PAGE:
See also: nexûs and nexūs

EnglishEdit

EtymologyEdit

From Latin nexus (connection, nexus; act of binding, tying or fastening together; something which binds, binding, bond, fastening, joint; legal obligation), from nectāre + -tus (suffix forming verbal nouns).[1] Nectāre is the second-person singular present passive subjunctive of nectō (to attach, bind, connect, fasten, tie; to interweave; to relate; to unite; to bind by obligation, make liable, oblige; to compose, contrive, devise, produce), from Proto-Indo-European *gned-, *gnod- (to bind).

PronunciationEdit

NounEdit

nexus (countable and uncountable, plural nexuses or nexusses or (rare) nexus)

  1. A form or state of connection.
    Synonyms: bond, junction, link, tie; see also Thesaurus:link
    1. (Canada, US, finance, law) The relationship between a vendor and a jurisdiction for the purpose of taxation, established for example by the vendor operating a physical store in that jurisdiction.
  2. A connected group; a network, a web.
  3. A centre or focus of something.
    Synonyms: hub, junction
  4. (grammar) In the work of the Danish linguist Otto Jespersen (1860–1943): a group of words expressing two concepts in one unit (such as a clause or sentence).
  5. (Ancient Rome, law, historical) A person who had contracted a nexum or obligation of such a kind that, if they failed to pay, their creditor could compel them to work as a servant until the debt was paid; an indentured servant.

Usage notesEdit

The Latin plural form (written nexūs or nexûs) is sometimes used in academic discussions of process philosophy.

TranslationsEdit

ReferencesEdit

  1. ^ nexus, n.”, in OED Online  , Oxford, Oxfordshire: Oxford University Press, June 2019; “nexus, n.”, in Lexico, Dictionary.com; Oxford University Press, 2019–present.

Further readingEdit

AnagramsEdit


LatinEdit

EtymologyEdit

Perfect passive participle of nectō (bind).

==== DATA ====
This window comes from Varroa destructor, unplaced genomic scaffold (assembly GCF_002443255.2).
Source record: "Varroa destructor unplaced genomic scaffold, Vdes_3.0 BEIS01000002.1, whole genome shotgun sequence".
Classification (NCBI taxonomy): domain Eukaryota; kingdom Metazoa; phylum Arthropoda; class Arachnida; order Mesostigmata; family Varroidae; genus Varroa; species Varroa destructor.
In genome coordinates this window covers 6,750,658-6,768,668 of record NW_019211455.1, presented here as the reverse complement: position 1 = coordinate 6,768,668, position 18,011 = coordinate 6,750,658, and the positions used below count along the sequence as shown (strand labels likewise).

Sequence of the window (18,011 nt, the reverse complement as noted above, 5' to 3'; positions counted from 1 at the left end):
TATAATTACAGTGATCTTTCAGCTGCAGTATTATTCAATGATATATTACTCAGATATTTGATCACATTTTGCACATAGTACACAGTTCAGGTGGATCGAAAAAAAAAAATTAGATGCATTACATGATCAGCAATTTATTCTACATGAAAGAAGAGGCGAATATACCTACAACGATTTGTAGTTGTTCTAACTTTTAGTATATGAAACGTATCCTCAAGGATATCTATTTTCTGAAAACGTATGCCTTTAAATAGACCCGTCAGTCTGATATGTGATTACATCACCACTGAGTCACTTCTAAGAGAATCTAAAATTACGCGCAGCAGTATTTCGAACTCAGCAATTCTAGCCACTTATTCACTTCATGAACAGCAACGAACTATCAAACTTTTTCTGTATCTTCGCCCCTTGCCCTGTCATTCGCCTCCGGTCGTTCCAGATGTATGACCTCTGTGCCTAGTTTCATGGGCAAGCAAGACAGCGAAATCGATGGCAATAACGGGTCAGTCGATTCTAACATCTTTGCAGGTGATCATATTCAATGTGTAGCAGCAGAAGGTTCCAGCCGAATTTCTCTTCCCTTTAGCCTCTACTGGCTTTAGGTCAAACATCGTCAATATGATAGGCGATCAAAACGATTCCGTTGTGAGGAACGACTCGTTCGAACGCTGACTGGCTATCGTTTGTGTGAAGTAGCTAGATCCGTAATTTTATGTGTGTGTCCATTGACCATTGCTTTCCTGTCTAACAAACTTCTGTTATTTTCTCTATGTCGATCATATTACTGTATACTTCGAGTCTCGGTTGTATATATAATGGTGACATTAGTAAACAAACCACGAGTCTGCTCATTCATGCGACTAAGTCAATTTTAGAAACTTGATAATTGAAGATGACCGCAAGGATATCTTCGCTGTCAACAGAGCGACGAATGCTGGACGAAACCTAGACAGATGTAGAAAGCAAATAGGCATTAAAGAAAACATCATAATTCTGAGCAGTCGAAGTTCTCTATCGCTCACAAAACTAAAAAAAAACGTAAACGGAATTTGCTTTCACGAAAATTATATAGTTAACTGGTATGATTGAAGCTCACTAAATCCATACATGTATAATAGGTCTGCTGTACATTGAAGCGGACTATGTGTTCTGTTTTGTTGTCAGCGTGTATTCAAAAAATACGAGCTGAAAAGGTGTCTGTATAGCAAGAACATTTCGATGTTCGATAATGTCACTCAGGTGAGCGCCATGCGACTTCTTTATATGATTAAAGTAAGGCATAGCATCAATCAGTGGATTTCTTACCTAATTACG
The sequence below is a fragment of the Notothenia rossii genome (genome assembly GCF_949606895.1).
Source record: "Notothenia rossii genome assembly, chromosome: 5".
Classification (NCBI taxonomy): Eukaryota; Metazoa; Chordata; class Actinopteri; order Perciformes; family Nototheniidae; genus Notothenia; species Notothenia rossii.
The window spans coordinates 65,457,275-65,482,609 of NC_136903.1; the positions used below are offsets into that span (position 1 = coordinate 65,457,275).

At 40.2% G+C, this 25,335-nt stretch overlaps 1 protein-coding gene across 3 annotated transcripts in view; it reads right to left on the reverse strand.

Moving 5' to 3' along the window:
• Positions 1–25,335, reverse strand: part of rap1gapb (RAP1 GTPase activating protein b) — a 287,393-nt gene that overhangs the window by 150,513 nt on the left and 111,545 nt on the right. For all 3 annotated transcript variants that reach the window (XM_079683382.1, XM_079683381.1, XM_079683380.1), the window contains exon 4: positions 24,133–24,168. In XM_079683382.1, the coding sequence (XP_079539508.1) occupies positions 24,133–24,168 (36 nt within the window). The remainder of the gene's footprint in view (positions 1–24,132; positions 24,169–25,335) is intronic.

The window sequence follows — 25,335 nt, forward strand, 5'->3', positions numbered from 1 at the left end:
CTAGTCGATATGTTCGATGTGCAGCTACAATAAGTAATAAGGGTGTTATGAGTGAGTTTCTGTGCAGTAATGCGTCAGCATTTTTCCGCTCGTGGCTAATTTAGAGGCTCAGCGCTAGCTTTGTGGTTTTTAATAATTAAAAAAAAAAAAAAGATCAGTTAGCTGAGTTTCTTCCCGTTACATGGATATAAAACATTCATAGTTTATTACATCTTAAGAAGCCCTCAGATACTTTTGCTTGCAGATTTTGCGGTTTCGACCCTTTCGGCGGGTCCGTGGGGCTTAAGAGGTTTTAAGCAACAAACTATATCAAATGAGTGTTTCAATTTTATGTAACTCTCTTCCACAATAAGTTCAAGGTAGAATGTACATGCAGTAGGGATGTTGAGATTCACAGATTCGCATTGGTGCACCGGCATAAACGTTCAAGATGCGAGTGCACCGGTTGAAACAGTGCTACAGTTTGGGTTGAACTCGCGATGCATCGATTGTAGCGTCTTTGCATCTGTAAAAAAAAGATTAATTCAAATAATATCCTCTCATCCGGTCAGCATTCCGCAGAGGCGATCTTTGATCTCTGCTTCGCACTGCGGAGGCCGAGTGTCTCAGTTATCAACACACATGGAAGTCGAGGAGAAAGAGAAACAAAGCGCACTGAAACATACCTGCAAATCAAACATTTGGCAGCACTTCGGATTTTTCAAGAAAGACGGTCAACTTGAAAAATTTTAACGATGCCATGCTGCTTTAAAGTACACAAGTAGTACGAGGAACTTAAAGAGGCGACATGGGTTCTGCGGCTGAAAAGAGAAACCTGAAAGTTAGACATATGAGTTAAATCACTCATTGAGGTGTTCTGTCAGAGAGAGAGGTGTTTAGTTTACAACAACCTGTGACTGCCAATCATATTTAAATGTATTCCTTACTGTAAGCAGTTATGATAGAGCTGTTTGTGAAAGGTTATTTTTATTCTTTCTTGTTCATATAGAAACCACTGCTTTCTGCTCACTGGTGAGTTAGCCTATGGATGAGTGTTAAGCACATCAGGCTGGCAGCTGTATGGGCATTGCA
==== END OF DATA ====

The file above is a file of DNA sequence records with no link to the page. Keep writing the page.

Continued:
PronunciationEdit

ParticipleEdit

nexus (feminine nexa, neuter nexum); first/second-declension participle

  1. bound, tied, fastened, connected, interwoven, having been bound.
  2. bound by obligation, obliged, made liable, pledged, having been obliged.

DeclensionEdit

First/second-declension adjective.

Number Singular Plural
Case / Gender Masculine Feminine Neuter Masculine Feminine Neuter
Nominative nexus nexa nexum nexī nexae nexa
Genitive nexī nexae nexī nexōrum nexārum nexōrum
Dative nexō nexō nexīs
Accusative nexum nexam nexum nexōs nexās nexa
Ablative nexō nexā nexō nexīs
Vocative nexe nexa nexum nexī nexae nexa

NounEdit

nexus m (genitive nexūs); fourth declension

  1. the act of binding, tying or fastening together
  2. something which binds; bond, joint, binding, fastening; connection; nexus
  3. a personal obligation of a debtor
  4. a legal obligation

DeclensionEdit

Fourth-declension noun.

Case Singular Plural
Nominative nexus nexūs
Genitive nexūs nexuum
Dative nexuī nexibus
Accusative nexum nexūs
Ablative nexū nexibus
Vocative nexus nexūs

SynonymsEdit

Related termsEdit

DescendantsEdit

  • Catalan: nexe
  • English: nexus
  • French: nexus

ReferencesEdit

  • nexus in Charlton T. Lewis and Charles Short (1879) A Latin Dictionary, Oxford: Clarendon Press
  • nexus in Charlton T. Lewis (1891) An Elementary Latin Dictionary, New York: Harper & Brothers
  • nexus in Gaffiot, Félix (1934) Dictionnaire illustré Latin-Français, Hachette
  • Carl Meissner; Henry William Auden (1894) Latin Phrase-Book[1], London: Macmillan and Co.
    • concatenation, interdependence of causes: rerum causae aliae ex aliis nexae
    • systematic succession, concatenation: continuatio seriesque rerum, ut alia ex alia nexa et omnes inter se aptae colligataeque sint (N. D. 1. 4. 9)
    • the connection: sententiae inter se nexae
    • the connection: contextus orationis (not nexus, conexus sententiarum)
  • nexus in Ramminger, Johann (accessed 16 July 2016) Neulateinische Wortliste: Ein Wörterbuch des Lateinischen von Petrarca bis 1700[2], pre-publication website, 2005-2016